We were cautiously optimistic about the Mustang Mach-e when we tested it earlier this year. Is it the ideal way to carry an iconic name forward? No. Is it a worthy and generally likeable EV? On balance, yes. And now, after what seems like quite a significant wait, there is the new GT version, with its 487hp output - 136hp more than was available to the Extended Range model we drove in February - and a starting price of £67,225.
Any way you dice it, that is a significant sum - especially for a Ford. The Jaguar I-Pace kicks off at £65,245, after all. And not for nothing, but a (proper) Mustang in range-topping Mach 1 format is from £55,255. Of course the GT does come with several kickers. For one thing, it develops more torque - 634lb ft of it - than any car Ford has ever offered before in Europe. For another, it will break the 62mph tape in 3.7 seconds from a rolling start. And, yes, rolling starts are rubbish, but still. The GT is assuredly not slow.
For the most part, this is the point of its being. It's the fastest accelerating five-seater Ford has ever sold in Europe, too, which obviously earns it bragging rights over the entire fast Ford back catalogue. The manufacturer also says that the GT gets a unique powertrain configuration to make the all-wheel-drive model more rear biased. And a new 'Untamed Plus' mode specifically tuned for the 'repeated high power-demand scenarios' of driving on a track.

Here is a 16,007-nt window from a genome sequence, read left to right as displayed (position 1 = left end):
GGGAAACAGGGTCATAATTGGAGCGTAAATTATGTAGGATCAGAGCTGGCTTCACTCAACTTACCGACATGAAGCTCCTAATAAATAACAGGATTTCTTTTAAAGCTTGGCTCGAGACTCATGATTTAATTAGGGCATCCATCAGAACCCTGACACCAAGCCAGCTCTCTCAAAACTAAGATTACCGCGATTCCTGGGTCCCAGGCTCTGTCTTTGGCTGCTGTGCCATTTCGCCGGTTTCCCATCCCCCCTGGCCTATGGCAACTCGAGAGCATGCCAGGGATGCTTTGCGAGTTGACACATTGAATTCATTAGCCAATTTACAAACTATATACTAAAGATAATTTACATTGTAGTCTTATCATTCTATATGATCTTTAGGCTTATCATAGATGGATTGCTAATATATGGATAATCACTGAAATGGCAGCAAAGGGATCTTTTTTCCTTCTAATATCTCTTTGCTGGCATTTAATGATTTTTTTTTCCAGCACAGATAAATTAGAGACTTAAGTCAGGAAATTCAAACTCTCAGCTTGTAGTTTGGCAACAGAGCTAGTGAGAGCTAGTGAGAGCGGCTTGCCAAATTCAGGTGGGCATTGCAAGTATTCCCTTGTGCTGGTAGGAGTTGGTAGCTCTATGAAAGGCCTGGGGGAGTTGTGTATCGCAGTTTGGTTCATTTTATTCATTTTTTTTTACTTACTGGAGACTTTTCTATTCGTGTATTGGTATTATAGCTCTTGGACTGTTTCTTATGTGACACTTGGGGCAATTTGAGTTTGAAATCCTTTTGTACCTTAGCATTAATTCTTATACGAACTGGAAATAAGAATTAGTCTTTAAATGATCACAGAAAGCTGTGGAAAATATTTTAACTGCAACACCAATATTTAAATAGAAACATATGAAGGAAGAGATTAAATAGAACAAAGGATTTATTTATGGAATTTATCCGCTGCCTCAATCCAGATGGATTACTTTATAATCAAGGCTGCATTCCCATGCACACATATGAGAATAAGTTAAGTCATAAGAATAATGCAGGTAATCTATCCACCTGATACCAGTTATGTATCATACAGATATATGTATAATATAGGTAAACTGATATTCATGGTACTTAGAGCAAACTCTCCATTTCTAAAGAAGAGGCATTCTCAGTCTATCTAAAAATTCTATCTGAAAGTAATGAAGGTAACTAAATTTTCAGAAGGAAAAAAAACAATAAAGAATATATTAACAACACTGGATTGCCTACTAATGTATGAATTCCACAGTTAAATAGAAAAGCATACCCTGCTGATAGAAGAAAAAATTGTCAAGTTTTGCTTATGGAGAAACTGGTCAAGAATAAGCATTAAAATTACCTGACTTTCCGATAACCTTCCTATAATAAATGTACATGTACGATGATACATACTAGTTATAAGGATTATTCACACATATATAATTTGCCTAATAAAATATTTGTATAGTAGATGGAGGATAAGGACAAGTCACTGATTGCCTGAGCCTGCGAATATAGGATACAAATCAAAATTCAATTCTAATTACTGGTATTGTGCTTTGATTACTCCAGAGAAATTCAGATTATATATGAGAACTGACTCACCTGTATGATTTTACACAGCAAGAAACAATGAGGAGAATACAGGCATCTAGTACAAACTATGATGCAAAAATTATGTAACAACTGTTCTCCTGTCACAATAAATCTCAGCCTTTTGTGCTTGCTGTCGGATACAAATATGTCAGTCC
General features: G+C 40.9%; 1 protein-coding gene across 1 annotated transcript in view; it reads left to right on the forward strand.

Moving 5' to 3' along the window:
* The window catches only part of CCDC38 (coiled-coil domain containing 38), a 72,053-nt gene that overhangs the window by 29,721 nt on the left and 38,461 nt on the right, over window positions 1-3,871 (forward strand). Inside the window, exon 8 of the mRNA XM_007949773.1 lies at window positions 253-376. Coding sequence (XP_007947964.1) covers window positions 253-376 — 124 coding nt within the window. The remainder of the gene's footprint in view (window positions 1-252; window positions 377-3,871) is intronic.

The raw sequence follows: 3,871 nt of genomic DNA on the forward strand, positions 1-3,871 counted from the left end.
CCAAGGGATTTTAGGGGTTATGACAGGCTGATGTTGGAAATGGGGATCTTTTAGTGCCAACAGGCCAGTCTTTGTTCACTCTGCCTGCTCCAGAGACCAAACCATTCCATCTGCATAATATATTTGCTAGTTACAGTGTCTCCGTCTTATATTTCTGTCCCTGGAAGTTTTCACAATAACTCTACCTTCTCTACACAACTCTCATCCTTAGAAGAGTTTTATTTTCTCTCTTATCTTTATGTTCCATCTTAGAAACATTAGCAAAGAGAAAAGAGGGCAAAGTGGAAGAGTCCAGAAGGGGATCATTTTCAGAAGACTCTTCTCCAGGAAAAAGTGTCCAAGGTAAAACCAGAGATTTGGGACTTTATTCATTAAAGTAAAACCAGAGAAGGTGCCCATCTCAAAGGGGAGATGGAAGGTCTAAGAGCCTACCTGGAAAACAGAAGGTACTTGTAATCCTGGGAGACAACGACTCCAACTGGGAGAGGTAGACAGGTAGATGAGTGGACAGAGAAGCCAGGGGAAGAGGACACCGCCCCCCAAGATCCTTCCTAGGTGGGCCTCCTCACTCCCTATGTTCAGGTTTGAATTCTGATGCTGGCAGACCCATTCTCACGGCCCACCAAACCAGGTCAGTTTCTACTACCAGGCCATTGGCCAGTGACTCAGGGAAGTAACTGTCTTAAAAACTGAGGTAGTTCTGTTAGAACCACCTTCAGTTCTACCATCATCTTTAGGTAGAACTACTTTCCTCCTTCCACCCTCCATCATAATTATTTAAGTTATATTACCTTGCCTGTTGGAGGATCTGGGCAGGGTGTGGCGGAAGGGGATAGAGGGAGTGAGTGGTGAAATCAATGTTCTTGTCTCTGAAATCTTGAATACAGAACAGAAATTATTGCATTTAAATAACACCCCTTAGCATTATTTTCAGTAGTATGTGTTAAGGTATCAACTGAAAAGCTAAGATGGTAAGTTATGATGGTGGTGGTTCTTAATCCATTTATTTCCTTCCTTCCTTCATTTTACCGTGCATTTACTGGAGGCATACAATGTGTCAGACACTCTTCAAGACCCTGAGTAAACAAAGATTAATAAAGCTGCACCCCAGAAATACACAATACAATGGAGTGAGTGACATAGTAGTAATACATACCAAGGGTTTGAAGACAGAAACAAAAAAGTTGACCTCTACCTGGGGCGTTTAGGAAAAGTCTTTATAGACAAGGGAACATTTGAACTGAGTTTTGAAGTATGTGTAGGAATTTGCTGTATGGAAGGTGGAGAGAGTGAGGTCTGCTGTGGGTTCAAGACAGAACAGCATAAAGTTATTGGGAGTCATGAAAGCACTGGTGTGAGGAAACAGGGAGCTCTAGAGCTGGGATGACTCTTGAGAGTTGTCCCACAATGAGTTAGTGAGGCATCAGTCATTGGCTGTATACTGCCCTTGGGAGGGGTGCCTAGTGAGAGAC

To help it achieve this, the car not only gets standard MagneRide adaptive suspension, but also a unique brake and tyre spec - the latter being a bespoke Pirelli compound that's one inch wider than standard on 20-inch rims. Predictably, the 385mm Brembo front discs are the largest fitted to any Mach-E.
"The Mustang Mach-E GT demonstrates the true potential for all-electric powertrains to dial up the fun-to-drive experience," said Geert van Noyen, Ford's Vehicle Dynamics manager in Europe. "This is a refined, premium specification five-seater SUV with the acceleration of a supercar and zero tailpipe emissions - a combination that was the stuff of dreams when I started my career as a car engineer 30 years ago."
Whether or not this is a dream come true for the rest of us obviously remains to be seen, but Ford seems to think itself in a good place, even if the Extended Range 88kWh battery now contributes a 310 mile range where you get 335 miles in the £58,180 version. A marginal difference perhaps given the performance gains - but the cheaper model is neither slow or sloppy, and presumably not constrained by limited supply, as Ford says the GT will be for the foreseeable future. Regardless, or if Ford had you at hello, the flagship is available to order now with first deliveries expected later this year.
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